To compare the ability of different preprocessing algorithms to decrease variations in spectra induced by glare and height differences while maintaining contrast based on differences in optical properties between tissue types.
Hyperspectral reflectance imaging can be used in medicine to identify tissue types, such as tumor tissue. Tissue classification algorithms are developed based on, e.g., machine learning or principle component analysis. For the development of these algorithms, data are generally preprocessed to remove variability in data not related to the tissue itself since this will improve the performance of the classification algorithm. In hyperspectral imaging, the measured spectra are also influenced by reflections from the surface (glare) and height variations within and between tissue samples.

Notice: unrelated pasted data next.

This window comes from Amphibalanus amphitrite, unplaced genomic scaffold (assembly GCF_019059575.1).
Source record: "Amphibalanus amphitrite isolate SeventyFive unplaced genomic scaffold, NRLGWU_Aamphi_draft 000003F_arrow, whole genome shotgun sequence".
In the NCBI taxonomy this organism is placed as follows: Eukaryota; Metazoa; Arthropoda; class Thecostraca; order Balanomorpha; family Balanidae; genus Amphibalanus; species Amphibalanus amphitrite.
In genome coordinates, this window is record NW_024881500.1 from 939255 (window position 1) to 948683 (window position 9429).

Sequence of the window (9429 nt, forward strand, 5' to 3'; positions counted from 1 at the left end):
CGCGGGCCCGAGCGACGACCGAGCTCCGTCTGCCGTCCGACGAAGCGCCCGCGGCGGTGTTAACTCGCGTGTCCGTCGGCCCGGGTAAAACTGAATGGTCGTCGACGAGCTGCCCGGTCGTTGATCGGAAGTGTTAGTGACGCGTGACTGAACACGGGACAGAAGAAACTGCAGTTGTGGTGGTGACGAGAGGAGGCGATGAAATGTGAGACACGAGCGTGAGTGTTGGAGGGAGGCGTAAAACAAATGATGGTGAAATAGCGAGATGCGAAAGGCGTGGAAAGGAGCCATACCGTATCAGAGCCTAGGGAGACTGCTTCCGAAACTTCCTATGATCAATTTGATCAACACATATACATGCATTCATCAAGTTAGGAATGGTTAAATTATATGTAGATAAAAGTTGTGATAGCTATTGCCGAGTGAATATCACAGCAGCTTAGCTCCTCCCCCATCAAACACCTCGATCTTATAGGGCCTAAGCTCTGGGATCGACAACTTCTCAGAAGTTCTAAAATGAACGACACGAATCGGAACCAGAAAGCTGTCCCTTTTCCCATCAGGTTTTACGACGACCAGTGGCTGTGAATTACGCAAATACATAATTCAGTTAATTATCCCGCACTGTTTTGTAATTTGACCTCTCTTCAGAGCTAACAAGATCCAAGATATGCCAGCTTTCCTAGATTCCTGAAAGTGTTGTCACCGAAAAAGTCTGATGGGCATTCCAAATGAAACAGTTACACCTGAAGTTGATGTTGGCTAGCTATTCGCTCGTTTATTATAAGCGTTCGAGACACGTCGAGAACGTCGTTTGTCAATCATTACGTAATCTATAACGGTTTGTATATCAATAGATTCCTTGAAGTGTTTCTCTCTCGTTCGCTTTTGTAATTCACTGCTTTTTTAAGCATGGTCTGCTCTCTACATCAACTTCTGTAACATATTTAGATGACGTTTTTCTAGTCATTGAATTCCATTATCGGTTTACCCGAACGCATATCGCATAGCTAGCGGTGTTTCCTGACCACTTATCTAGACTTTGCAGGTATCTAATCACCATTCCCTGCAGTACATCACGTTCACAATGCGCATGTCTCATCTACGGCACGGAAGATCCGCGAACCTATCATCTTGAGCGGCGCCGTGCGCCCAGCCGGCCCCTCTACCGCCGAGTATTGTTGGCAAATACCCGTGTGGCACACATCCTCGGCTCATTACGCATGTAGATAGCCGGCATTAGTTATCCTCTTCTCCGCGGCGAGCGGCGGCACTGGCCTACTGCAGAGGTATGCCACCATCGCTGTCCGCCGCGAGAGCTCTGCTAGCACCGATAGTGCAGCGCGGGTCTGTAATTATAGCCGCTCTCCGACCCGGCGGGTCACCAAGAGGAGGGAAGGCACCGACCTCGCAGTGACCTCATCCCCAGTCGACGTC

Preprocessing reduces the overlap due to glare and distance variations. In general, the algorithms standard normal variate, min-max, area under the curve, and single wavelength normalization are the most suitable to preprocess data used to develop a classification algorithm for tissue classification. The type of contrast between tissue types determines which of these four algorithms is most suitable.
We compare eight preprocessing algorithms commonly used in medical hyperspectral imaging: standard normal variate, multiplicative scatter correction, min-max normalization, mean centering, area under the curve normalization, single wavelength normalization, first derivative, and second derivative. We investigate conservation of contrast stemming from differences in: blood volume fraction, presence of different absorbers, scatter amplitude, and scatter slope-while correcting for glare and height variations. We use a similarity metric, the overlap coefficient, to quantify contrast between spectra. We also investigate the algorithms for clinical datasets from the colon and breast.